Teaching is integral to my practice of science

Each individual student brings different knowledge, experience, and identity to class. Successfully educating diverse individuals is the challenge to all educators. I recognize that each of my students arrives at my courses through different paths and thus a class benefits from multiple teaching approaches. To learn different approaches to teaching, I have been an active member of several teaching communities throughout my graduate studies and post-doctoral career. I participated in the University of Washington's Biology Education Research Group and the University of Michigan Inclusive Teaching reading group. I also completed the University of Michigan's Preparing Future Faculty program.


Genetics, Development, and Evolution (Lecturer)

University of Michigan, Fall 2015, EEB/MCDB 404

This discussion-based class introduced upper-level students to a range of topics in the field of evolutionary developmental biology. After a series of lectures on the principles of evo-devo, students read and discussed primary literature spanning the origin of the field of evo-devo to current challenges and controversies. For the main project of the course, students developed an evo-devo hypothesis and a set of corresponding experiments. To conclude the course, students presented their experimental design and participated in a mock grant panel to choose the top proposals.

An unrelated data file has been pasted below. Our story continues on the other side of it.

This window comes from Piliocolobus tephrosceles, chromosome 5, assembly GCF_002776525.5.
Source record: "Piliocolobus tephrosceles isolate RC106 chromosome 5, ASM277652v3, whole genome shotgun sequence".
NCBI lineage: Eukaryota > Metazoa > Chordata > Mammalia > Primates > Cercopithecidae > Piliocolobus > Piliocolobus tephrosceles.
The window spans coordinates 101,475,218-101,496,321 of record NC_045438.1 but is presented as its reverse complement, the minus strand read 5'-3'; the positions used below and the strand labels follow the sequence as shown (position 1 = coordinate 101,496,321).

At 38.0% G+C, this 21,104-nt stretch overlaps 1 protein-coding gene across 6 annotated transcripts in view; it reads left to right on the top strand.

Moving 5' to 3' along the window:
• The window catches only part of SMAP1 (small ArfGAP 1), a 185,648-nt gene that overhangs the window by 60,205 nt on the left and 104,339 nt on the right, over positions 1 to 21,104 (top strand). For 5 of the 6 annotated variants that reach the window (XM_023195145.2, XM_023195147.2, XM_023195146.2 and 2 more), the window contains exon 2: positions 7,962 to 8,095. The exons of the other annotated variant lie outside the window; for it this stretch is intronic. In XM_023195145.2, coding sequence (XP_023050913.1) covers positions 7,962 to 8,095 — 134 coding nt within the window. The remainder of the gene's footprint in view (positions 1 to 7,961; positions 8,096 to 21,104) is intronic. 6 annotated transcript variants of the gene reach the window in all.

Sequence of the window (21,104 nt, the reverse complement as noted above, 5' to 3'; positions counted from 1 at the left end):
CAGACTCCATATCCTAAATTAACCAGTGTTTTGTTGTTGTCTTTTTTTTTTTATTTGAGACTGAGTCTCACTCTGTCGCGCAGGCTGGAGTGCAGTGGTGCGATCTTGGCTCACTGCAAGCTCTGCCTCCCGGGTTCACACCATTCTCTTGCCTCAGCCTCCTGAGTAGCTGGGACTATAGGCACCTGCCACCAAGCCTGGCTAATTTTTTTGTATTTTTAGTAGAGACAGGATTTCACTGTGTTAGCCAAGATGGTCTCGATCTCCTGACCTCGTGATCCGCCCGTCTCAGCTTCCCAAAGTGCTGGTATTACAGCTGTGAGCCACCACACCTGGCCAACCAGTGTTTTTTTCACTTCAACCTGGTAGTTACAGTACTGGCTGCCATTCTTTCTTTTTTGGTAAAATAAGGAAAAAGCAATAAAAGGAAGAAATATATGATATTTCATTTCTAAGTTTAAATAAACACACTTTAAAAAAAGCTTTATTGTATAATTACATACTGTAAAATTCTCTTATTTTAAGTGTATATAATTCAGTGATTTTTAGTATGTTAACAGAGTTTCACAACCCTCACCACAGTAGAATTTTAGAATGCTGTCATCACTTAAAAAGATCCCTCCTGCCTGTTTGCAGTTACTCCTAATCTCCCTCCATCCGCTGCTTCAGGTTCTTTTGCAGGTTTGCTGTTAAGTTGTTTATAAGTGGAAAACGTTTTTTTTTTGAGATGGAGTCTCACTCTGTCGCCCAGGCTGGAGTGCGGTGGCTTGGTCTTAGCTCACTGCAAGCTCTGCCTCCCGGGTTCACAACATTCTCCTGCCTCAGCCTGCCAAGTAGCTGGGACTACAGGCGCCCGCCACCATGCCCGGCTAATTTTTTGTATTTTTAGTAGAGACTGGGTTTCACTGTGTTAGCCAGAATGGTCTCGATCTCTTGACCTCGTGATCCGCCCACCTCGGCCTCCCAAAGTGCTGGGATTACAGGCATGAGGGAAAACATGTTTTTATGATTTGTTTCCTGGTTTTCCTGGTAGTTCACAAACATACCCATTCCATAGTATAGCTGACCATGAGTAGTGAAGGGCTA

Photo by axily/iStock / Getty Images
Photo by axily/iStock / Getty Images

Principles of Physiology (Graduate teaching assistant)

University of Washington, Seattle, Spring 2010, BIO350

This course guided students through a study of two primary systems of animal physiology: digestion and respiration. Through active-learning approaches case studies using case studies, students explored the physiological concept of homeostasis. As a teaching assistant in the course, I practiced grading, designing test questions, and most importantly, guiding students during discussion sections.

Photo by amenic181/iStock / Getty Images
Photo by amenic181/iStock / Getty Images

Introduction to Plant and Animal Physiology (Graduate teaching assistant)

University of Washington, Seattle, Fall 2009, BIO220

This introductory biology course for first-year students included both lectures and labs exploring broad topics across plant and animal physiology. My responsibilities included material preparation for all pre-designed labs, creating short introductory lectures for labs, supervising labs, and grading.